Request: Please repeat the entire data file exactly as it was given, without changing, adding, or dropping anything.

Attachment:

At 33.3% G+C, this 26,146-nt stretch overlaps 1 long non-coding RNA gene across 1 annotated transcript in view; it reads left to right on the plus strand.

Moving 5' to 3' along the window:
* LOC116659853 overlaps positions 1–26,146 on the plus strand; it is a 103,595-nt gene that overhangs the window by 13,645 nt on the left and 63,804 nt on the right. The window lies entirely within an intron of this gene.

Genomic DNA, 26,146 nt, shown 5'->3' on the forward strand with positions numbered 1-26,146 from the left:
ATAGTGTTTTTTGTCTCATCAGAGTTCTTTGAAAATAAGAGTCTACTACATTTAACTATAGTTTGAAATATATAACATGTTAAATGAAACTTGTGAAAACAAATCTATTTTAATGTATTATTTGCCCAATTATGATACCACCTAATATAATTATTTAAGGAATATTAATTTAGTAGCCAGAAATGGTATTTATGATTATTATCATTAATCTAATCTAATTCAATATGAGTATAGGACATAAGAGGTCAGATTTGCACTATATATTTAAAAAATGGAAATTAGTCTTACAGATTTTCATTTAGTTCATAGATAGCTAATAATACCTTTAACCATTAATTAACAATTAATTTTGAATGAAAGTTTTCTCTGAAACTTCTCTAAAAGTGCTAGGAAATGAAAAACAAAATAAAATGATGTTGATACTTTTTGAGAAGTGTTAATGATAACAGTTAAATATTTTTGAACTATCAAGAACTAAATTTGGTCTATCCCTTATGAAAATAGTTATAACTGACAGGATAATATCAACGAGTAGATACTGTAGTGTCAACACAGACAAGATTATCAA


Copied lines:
At 33.3% G+C, this 26,146-nt stretch overlaps 1 long non-coding RNA gene across 1 annotated transcript in view; it reads left to right on the plus strand.

Moving 5' to 3' along the window:
* LOC116659853 overlaps positions 1–26,146 on the plus strand; it is a 103,595-nt gene that overhangs the window by 13,645 nt on the left and 63,804 nt on the right. The window lies entirely within an intron of this gene.

Genomic DNA, 26,146 nt, shown 5'->3' on the forward strand with positions numbered 1-26,146 from the left:
ATAGTGTTTTTTGTCTCATCAGAGTTCTTTGAAAATAAGAGTCTACTACATTTAACTATAGTTTGAAATATATAACATGTTAAATGAAACTTGTGAAAACAAATCTATTTTAATGTATTATTTGCCCAATTATGATACCACCTAATATAATTATTTAAGGAATATTAATTTAGTAGCCAGAAATGGTATTTATGATTATTATCATTAATCTAATCTAATTCAATATGAGTATAGGACATAAGAGGTCAGATTTGCACTATATATTTAAAAAATGGAAATTAGTCTTACAGATTTTCATTTAGTTCATAGATAGCTAATAATACCTTTAACCATTAATTAACAATTAATTTTGAATGAAAGTTTTCTCTGAAACTTCTCTAAAAGTGCTAGGAAATGAAAAACAAAATAAAATGATGTTGATACTTTTTGAGAAGTGTTAATGATAACAGTTAAATATTTTTGAACTATCAAGAACTAAATTTGGTCTATCCCTTATGAAAATAGTTATAACTGACAGGATAATATCAACGAGTAGATACTGTAGTGTCAACACAGACAAGATTATCAA